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LN Mittal: The undisputed Sultan of Steel!
Moneycontrol.com | June 26, 2006
L N Mittal left India in the mid-1970s to start his career. Through the next thirty years he went on to become the world's largest steel manufacturer.
The Sultan of steel is signing a deal for yet another steel plant in Jharkhand, thirty years after he left India for Indonesia. He was sent there by his father to shut down the family's ailing steel plant. Instead, young Mittal saw an opportunity and turned the plant around, something that would become a Mittal hallmark in later years.
To prove that this was no fluke, Mittal acquired a 1.3 million tonne, Iscot Steel plant in Trinidad & Tobago, which was losing $1,00,000 a day. One year of Mittal-style management and it was making profits, the LN Mittal legend was born. That move helped him get into America.
The Mexican government seeing the success that Mittal made of Iscot, asked him to take over their ailing steel plants in 1992.
But it was not all that smooth. In 1994 Mittal had differences with his brothers and father, and went on to form his own company.
The following year Mittal made his big-ticket entry into the lucrative European market. He acquired the massive 5 million tonne Kazakh steel plant, Karmet from the government of Kazakhastan.
At that time it was a rundown plant. Mittal brought in new technology and turned it around. Mittal's trademark was to buy old rundown steel mills from governments at throwaway prices and then turn them around. Plants in Romania, the Czech Republic and Poland between 2001 and 2004 followed.
Mittal had in the mean time, listed Ispat International on the New York and Amsterdam Stock Exchanges in 1997. Eight years later Mittal became the world's largest steel maker when he took over the US' largest steel producer - the International Steel Group. He then consolidated all his steel holdings into Mittal Steel.
Mittal Steel is the world's largest steel producer at 70 million tonnes a year, almost double the world's second largest producer - Arcelor. October 2005 saw the first battle between the big two- Mittal and Arcelor, both bid for Ukraine's largest steel mill - Kryvorizhstal in an open televised bid. Mittal beat Arcelor to the 4.8 billion dollar deal, at more than twice what analysts had valued Kryvorizhstal.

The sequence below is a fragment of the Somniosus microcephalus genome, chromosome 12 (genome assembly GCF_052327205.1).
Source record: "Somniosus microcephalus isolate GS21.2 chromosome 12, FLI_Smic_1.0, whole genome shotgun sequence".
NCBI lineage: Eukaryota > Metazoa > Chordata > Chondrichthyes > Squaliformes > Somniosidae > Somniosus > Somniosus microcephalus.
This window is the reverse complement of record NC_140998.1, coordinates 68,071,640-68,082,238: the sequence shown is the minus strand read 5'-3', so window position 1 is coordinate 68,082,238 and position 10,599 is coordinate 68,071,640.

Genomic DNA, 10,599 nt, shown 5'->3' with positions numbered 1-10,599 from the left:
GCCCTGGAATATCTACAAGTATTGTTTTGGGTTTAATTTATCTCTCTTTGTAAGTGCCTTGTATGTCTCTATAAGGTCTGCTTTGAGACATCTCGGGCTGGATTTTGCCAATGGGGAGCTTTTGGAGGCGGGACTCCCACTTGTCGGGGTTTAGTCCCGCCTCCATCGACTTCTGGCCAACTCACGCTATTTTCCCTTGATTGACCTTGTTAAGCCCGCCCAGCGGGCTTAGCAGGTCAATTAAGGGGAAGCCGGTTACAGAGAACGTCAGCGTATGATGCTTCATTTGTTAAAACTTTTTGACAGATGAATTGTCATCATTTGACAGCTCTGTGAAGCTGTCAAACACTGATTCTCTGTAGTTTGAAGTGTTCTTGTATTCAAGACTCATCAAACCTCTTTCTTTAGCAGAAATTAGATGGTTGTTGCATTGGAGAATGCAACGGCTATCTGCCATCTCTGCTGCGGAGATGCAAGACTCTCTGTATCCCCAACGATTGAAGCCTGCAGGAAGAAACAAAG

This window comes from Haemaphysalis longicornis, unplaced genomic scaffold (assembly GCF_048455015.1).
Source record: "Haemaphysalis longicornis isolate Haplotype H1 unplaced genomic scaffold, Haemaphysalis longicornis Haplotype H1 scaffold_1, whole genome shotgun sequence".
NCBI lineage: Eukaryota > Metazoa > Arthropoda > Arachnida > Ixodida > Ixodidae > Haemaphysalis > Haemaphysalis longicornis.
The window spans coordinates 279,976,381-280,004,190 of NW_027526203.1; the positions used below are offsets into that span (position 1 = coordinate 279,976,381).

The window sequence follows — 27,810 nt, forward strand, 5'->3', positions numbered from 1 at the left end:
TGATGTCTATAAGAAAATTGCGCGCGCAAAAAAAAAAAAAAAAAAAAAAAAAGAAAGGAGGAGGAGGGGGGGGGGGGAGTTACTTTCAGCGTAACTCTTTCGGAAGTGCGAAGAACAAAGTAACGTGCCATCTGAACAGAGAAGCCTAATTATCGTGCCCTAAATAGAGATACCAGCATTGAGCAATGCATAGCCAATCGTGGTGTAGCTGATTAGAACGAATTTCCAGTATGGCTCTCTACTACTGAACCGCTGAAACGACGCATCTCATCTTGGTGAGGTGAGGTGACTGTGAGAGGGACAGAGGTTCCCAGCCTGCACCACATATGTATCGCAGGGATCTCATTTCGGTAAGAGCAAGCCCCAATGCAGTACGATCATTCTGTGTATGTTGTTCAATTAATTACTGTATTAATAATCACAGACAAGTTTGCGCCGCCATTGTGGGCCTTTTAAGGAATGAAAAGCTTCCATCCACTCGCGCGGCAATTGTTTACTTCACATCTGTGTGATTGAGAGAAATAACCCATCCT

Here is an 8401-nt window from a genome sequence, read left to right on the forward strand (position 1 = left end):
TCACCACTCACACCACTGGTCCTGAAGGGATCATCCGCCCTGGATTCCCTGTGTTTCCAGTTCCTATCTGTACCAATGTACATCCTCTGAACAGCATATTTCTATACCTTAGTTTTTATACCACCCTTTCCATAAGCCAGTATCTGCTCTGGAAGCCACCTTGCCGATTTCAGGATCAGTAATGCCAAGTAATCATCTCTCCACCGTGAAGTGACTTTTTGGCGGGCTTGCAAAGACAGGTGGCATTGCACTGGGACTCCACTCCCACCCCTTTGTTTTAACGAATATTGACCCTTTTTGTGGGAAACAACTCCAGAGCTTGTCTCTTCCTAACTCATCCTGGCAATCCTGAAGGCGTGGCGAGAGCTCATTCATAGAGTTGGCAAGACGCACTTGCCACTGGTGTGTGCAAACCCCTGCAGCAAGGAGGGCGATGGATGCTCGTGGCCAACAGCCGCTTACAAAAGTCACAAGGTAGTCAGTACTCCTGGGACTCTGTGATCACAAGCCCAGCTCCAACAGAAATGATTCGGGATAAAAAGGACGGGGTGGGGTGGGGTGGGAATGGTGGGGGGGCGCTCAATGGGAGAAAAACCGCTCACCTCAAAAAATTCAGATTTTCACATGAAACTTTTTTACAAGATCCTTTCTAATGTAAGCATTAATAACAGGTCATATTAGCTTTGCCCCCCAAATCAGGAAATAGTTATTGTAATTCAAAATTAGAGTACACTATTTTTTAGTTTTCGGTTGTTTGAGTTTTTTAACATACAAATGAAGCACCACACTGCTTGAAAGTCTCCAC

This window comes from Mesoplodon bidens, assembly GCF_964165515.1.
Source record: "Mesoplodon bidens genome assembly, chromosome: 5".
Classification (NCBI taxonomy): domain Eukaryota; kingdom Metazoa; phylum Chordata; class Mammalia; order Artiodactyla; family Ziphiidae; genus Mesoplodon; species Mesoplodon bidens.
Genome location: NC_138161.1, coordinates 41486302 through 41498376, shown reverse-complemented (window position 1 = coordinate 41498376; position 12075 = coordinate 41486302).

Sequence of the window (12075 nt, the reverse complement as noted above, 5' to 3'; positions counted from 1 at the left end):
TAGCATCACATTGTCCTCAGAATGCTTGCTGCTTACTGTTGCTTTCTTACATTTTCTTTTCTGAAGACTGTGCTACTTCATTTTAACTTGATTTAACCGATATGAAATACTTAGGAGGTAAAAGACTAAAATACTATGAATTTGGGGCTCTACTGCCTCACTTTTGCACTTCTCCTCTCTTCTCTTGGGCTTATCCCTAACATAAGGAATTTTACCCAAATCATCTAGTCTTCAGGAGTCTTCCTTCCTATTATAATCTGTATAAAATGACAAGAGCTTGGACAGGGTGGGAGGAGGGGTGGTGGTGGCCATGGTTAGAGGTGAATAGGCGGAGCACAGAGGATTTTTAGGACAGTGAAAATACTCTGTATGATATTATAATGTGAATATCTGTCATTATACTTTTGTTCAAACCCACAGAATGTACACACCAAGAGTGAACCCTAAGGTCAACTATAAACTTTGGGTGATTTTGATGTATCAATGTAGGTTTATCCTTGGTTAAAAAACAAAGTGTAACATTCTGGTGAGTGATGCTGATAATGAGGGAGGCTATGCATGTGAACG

Reports suggest that it was this bidding war with Arcelor that gave L N Mittal's son Aditya, the CFO of Mittal Steel, the idea of taking over Arcelor. His reason was that it would eliminate any future messy battles.
Less than three months later, Mittal launched his takeover bid of Arcelor. Along the way there have been many criticisms. Mittal has been accused as a man who worships the bottomline, ruthlessly downsizing the workforces of his newly acquired assets. For example, workers at his plant in Ireland were given just a day's notice when he decided to shut it down.
He has also been accused of buying political influence. In 2001, when Mittal was bidding for a Romanian steel mill, he donated 1,25,000 pounds to Tony Blairs's Labour Party. Just days later, Blair wrote to the Romanian Prime Minister saying his country's chances of joining the European Union would be much better if Mittal Steel was given the plant.
Mittal has grown from strength to strength.
Now, with 10 per cent of the world's notoriously fragmented steel making capacity, he is undoubtedly the Sultan of steel.
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